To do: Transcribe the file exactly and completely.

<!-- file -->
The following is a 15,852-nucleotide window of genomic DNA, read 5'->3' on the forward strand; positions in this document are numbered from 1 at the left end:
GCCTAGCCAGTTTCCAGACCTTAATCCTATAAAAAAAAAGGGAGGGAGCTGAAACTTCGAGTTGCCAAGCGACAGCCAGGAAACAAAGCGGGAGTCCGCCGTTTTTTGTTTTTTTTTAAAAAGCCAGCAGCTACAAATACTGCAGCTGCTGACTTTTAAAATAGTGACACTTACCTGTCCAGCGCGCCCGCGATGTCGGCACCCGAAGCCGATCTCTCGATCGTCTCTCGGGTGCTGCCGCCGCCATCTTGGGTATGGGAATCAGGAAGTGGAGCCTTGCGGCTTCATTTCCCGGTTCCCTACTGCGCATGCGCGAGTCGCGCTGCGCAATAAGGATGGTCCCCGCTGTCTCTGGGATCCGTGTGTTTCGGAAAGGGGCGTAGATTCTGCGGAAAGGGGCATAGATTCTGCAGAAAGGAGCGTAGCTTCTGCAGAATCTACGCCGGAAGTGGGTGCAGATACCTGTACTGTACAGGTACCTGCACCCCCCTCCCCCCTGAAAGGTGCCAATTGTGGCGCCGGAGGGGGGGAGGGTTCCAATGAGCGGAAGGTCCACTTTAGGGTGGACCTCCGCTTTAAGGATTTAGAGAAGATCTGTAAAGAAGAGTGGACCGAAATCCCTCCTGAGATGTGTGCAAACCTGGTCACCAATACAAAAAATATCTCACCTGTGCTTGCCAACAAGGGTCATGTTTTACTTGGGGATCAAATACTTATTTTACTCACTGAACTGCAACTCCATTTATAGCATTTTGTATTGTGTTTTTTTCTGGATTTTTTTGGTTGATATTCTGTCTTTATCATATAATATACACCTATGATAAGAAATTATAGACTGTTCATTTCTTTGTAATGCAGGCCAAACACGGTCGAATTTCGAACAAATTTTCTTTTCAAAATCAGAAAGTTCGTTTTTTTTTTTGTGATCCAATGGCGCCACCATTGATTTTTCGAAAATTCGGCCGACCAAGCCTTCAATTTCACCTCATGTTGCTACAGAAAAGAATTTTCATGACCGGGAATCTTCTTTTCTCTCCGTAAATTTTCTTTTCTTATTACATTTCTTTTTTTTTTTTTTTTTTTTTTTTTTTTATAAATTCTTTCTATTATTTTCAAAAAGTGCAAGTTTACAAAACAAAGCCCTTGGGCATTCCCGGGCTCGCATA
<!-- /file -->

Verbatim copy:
The following is a 15,852-nucleotide window of genomic DNA, read 5'->3' on the forward strand; positions in this document are numbered from 1 at the left end:
GCCTAGCCAGTTTCCAGACCTTAATCCTATAAAAAAAAAGGGAGGGAGCTGAAACTTCGAGTTGCCAAGCGACAGCCAGGAAACAAAGCGGGAGTCCGCCGTTTTTTGTTTTTTTTTAAAAAGCCAGCAGCTACAAATACTGCAGCTGCTGACTTTTAAAATAGTGACACTTACCTGTCCAGCGCGCCCGCGATGTCGGCACCCGAAGCCGATCTCTCGATCGTCTCTCGGGTGCTGCCGCCGCCATCTTGGGTATGGGAATCAGGAAGTGGAGCCTTGCGGCTTCATTTCCCGGTTCCCTACTGCGCATGCGCGAGTCGCGCTGCGCAATAAGGATGGTCCCCGCTGTCTCTGGGATCCGTGTGTTTCGGAAAGGGGCGTAGATTCTGCGGAAAGGGGCATAGATTCTGCAGAAAGGAGCGTAGCTTCTGCAGAATCTACGCCGGAAGTGGGTGCAGATACCTGTACTGTACAGGTACCTGCACCCCCCTCCCCCCTGAAAGGTGCCAATTGTGGCGCCGGAGGGGGGGAGGGTTCCAATGAGCGGAAGGTCCACTTTAGGGTGGACCTCCGCTTTAAGGATTTAGAGAAGATCTGTAAAGAAGAGTGGACCGAAATCCCTCCTGAGATGTGTGCAAACCTGGTCACCAATACAAAAAATATCTCACCTGTGCTTGCCAACAAGGGTCATGTTTTACTTGGGGATCAAATACTTATTTTACTCACTGAACTGCAACTCCATTTATAGCATTTTGTATTGTGTTTTTTTCTGGATTTTTTTGGTTGATATTCTGTCTTTATCATATAATATACACCTATGATAAGAAATTATAGACTGTTCATTTCTTTGTAATGCAGGCCAAACACGGTCGAATTTCGAACAAATTTTCTTTTCAAAATCAGAAAGTTCGTTTTTTTTTTTGTGATCCAATGGCGCCACCATTGATTTTTCGAAAATTCGGCCGACCAAGCCTTCAATTTCACCTCATGTTGCTACAGAAAAGAATTTTCATGACCGGGAATCTTCTTTTCTCTCCGTAAATTTTCTTTTCTTATTACATTTCTTTTTTTTTTTTTTTTTTTTTTTTTTTTATAAATTCTTTCTATTATTTTCAAAAAGTGCAAGTTTACAAAACAAAGCCCTTGGGCATTCCCGGGCTCGCATA